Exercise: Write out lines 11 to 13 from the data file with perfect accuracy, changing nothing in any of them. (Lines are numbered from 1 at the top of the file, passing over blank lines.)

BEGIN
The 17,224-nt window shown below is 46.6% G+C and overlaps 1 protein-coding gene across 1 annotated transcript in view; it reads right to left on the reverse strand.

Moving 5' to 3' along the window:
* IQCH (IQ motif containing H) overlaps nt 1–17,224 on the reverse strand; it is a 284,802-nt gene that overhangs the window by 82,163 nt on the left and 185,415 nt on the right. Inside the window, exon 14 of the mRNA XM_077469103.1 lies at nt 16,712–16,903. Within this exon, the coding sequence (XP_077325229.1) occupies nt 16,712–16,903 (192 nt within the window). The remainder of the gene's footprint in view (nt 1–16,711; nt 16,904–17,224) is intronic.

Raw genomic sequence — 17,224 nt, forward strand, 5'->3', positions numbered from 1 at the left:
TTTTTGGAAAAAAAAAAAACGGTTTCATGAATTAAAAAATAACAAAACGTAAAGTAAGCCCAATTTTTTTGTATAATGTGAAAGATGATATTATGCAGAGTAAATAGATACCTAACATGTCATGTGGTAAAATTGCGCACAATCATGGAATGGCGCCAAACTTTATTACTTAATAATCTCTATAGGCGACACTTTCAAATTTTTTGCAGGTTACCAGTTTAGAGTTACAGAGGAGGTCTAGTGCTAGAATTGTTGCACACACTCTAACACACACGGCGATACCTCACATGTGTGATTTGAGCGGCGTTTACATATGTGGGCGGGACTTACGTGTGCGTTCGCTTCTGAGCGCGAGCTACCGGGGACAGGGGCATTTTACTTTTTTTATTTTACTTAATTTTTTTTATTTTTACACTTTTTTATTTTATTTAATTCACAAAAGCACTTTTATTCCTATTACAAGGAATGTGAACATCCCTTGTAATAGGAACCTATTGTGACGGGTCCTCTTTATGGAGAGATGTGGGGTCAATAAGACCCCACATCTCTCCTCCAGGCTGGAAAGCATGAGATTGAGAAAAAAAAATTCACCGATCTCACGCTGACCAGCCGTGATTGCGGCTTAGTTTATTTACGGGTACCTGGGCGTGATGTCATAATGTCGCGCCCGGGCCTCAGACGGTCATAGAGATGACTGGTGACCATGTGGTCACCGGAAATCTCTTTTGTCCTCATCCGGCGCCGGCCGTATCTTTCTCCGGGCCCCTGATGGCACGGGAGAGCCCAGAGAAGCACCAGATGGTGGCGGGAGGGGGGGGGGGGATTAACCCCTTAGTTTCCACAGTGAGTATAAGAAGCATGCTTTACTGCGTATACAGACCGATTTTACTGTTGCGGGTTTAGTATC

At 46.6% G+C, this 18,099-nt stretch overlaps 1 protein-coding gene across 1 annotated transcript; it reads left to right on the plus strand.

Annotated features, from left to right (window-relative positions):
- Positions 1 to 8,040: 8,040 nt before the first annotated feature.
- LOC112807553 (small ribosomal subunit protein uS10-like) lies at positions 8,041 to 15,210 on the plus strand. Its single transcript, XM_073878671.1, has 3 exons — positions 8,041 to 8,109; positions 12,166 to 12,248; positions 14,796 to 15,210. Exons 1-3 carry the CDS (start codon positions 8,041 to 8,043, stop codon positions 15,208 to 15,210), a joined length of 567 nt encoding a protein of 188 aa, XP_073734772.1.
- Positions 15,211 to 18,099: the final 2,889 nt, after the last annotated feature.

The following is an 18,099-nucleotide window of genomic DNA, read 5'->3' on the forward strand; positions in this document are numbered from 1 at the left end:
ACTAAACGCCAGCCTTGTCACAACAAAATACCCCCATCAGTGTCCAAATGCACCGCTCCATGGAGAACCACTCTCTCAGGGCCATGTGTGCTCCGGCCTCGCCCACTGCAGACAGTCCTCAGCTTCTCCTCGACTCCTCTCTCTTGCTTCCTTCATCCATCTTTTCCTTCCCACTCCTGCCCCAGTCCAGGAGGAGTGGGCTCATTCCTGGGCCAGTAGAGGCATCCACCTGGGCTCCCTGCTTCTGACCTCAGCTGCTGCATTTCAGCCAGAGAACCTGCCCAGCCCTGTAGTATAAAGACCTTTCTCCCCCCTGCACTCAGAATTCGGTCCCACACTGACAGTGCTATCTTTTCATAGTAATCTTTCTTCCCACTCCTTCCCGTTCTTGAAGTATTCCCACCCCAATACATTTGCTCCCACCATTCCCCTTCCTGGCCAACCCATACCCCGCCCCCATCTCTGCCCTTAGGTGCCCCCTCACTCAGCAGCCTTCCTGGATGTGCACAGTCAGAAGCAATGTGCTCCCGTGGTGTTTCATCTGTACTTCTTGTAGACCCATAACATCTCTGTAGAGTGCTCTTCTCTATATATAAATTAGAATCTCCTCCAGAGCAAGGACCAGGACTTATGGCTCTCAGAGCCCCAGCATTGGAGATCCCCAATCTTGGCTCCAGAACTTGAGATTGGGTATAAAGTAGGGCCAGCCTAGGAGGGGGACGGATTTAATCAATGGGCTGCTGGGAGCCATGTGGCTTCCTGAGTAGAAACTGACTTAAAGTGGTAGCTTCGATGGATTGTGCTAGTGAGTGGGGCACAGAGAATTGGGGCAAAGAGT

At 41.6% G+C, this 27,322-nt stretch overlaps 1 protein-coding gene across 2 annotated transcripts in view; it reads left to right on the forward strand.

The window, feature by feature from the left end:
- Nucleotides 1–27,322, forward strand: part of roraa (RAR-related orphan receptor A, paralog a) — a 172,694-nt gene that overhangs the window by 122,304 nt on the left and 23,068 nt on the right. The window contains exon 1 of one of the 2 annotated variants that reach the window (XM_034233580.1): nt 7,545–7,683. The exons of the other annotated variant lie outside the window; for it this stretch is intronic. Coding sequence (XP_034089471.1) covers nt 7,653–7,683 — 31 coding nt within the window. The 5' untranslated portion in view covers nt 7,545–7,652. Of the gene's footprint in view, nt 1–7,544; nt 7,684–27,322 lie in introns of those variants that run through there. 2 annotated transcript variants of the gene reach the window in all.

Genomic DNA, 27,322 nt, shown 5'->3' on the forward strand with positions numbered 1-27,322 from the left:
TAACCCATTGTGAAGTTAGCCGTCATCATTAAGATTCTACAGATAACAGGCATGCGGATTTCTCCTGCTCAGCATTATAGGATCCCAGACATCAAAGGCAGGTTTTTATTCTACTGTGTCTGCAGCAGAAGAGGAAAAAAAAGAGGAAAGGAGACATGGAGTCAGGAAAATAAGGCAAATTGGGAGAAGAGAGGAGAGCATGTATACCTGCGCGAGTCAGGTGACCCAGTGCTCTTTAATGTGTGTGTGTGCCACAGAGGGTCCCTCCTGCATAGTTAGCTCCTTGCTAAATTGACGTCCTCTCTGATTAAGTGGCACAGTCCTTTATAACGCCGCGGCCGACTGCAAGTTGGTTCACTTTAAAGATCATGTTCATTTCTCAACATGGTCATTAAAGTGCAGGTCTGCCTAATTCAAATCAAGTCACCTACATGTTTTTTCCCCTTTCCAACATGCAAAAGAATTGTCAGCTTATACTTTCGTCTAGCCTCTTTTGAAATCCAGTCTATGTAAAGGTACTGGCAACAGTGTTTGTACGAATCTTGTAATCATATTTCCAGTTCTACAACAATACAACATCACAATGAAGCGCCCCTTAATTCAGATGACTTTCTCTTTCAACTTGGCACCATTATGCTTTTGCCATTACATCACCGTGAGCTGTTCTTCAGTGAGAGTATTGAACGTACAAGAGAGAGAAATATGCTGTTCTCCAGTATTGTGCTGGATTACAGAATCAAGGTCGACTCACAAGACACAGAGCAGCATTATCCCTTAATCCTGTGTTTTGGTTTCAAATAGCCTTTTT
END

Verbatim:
The following is an 18,099-nucleotide window of genomic DNA, read 5'->3' on the forward strand; positions in this document are numbered from 1 at the left end:
ACTAAACGCCAGCCTTGTCACAACAAAATACCCCCATCAGTGTCCAAATGCACCGCTCCATGGAGAACCACTCTCTCAGGGCCATGTGTGCTCCGGCCTCGCCCACTGCAGACAGTCCTCAGCTTCTCCTCGACTCCTCTCTCTTGCTTCCTTCATCCATCTTTTCCTTCCCACTCCTGCCCCAGTCCAGGAGGAGTGGGCTCATTCCTGGGCCAGTAGAGGCATCCACCTGGGCTCCCTGCTTCTGACCTCAGCTGCTGCATTTCAGCCAGAGAACCTGCCCAGCCCTGTAGTATAAAGACCTTTCTCCCCCCTGCACTCAGAATTCGGTCCCACACTGACAGTGCTATCTTTTCATAGTAATCTTTCTTCCCACTCCTTCCCGTTCTTGAAGTATTCCCACCCCAATACATTTGCTCCCACCATTCCCCTTCCTGGCCAACCCATACCCCGCCCCCATCTCTGCCCTTAGGTGCCCCCTCACTCAGCAGCCTTCCTGGATGTGCACAGTCAGAAGCAATGTGCTCCCGTGGTGTTTCATCTGTACTTCTTGTAGACCCATAACATCTCTGTAGAGTGCTCTTCTCTATATATAAATTAGAATCTCCTCCAGAGCAAGGACCAGGACTTATGGCTCTCAGAGCCCCAGCATTGGAGATCCCCAATCTTGGCTCCAGAACTTGAGATTGGGTATAAAGTAGGGCCAGCCTAGGAGGGGGACGGATTTAATCAATGGGCTGCTGGGAGCCATGTGGCTTCCTGAGTAGAAACTGACTTAAAGTGGTAGCTTCGATGGATTGTGCTAGTGAGTGGGGCACAGAGAATTGGGGCAAAGAGT

At 41.6% G+C, this 27,322-nt stretch overlaps 1 protein-coding gene across 2 annotated transcripts in view; it reads left to right on the forward strand.